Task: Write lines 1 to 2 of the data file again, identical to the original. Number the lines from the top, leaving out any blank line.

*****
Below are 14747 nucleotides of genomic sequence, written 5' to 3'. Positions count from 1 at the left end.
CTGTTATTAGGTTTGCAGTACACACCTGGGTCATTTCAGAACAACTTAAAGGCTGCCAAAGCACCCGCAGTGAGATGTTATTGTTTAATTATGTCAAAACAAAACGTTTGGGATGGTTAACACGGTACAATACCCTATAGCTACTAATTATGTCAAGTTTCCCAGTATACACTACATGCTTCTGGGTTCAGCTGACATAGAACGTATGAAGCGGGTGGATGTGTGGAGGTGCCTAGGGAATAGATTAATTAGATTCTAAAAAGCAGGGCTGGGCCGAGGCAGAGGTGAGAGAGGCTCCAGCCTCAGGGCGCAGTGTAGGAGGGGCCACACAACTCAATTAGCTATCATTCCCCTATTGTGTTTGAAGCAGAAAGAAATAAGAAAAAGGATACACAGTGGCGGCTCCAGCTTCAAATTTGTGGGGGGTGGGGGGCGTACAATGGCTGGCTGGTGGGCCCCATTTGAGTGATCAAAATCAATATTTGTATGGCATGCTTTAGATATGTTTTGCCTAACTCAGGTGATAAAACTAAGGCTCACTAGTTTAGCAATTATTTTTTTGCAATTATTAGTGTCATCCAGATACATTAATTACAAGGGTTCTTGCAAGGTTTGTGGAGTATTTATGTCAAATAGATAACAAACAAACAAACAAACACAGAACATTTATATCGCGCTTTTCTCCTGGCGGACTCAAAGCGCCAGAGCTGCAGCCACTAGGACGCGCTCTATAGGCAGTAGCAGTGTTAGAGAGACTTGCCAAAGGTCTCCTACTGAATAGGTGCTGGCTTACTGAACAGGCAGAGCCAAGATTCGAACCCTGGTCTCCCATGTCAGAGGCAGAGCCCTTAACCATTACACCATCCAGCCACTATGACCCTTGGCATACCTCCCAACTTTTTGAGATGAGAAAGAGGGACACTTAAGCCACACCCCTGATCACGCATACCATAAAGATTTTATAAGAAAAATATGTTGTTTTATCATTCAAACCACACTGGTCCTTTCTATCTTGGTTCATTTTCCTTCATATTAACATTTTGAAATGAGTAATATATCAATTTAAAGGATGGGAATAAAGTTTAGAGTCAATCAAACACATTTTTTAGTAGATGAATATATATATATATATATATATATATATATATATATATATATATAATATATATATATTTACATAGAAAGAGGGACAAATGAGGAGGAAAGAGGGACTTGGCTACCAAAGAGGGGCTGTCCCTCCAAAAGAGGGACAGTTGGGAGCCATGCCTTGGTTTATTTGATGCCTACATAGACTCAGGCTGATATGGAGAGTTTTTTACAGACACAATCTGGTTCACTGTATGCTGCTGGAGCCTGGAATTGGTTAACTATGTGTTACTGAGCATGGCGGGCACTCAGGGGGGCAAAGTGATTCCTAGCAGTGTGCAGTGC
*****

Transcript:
Below are 14747 nucleotides of genomic sequence, written 5' to 3'. Positions count from 1 at the left end.
CTGTTATTAGGTTTGCAGTACACACCTGGGTCATTTCAGAACAACTTAAAGGCTGCCAAAGCACCCGCAGTGAGATGTTATTGTTTAATTATGTCAAAACAAAACGTTTGGGATGGTTAACACGGTACAATACCCTATAGCTACTAATTATGTCAAGTTTCCCAGTATACACTACATGCTTCTGGGTTCAGCTGACATAGAACGTATGAAGCGGGTGGATGTGTGGAGGTGCCTAGGGAATAGATTAATTAGATTCTAAAAAGCAGGGCTGGGCCGAGGCAGAGGTGAGAGAGGCTCCAGCCTCAGGGCGCAGTGTAGGAGGGGCCACACAACTCAATTAGCTATCATTCCCCTATTGTGTTTGAAGCAGAAAGAAATAAGAAAAAGGATACACAGTGGCGGCTCCAGCTTCAAATTTGTGGGGGGTGGGGGGCGTACAATGGCTGGCTGGTGGGCCCCATTTGAGTGATCAAAATCAATATTTGTATGGCATGCTTTAGATATGTTTTGCCTAACTCAGGTGATAAAACTAAGGCTCACTAGTTTAGCAATTATTTTTTTGCAATTATTAGTGTCATCCAGATACATTAATTACAAGGGTTCTTGCAAGGTTTGTGGAGTATTTATGTCAAATAGATAACAAACAAACAAACAAACACAGAACATTTATATCGCGCTTTTCTCCTGGCGGACTCAAAGCGCCAGAGCTGCAGCCACTAGGACGCGCTCTATAGGCAGTAGCAGTGTTAGAGAGACTTGCCAAAGGTCTCCTACTGAATAGGTGCTGGCTTACTGAACAGGCAGAGCCAAGATTCGAACCCTGGTCTCCCATGTCAGAGGCAGAGCCCTTAACCATTACACCATCCAGCCACTATGACCCTTGGCATACCTCCCAACTTTTTGAGATGAGAAAGAGGGACACTTAAGCCACACCCCTGATCACGCATACCATAAAGATTTTATAAGAAAAATATGTTGTTTTATCATTCAAACCACACTGGTCCTTTCTATCTTGGTTCATTTTCCTTCATATTAACATTTTGAAATGAGTAATATATCAATTTAAAGGATGGGAATAAAGTTTAGAGTCAATCAAACACATTTTTTAGTAGATGAATATATATATATATATATATATATATATATATATATATATATATAATATATATATATTTACATAGAAAGAGGGACAAATGAGGAGGAAAGAGGGACTTGGCTACCAAAGAGGGGCTGTCCCTCCAAAAGAGGGACAGTTGGGAGCCATGCCTTGGTTTATTTGATGCCTACATAGACTCAGGCTGATATGGAGAGTTTTTTACAGACACAATCTGGTTCACTGTATGCTGCTGGAGCCTGGAATTGGTTAACTATGTGTTACTGAGCATGGCGGGCACTCAGGGGGGCAAAGTGATTCCTAGCAGTGTGCAGTGC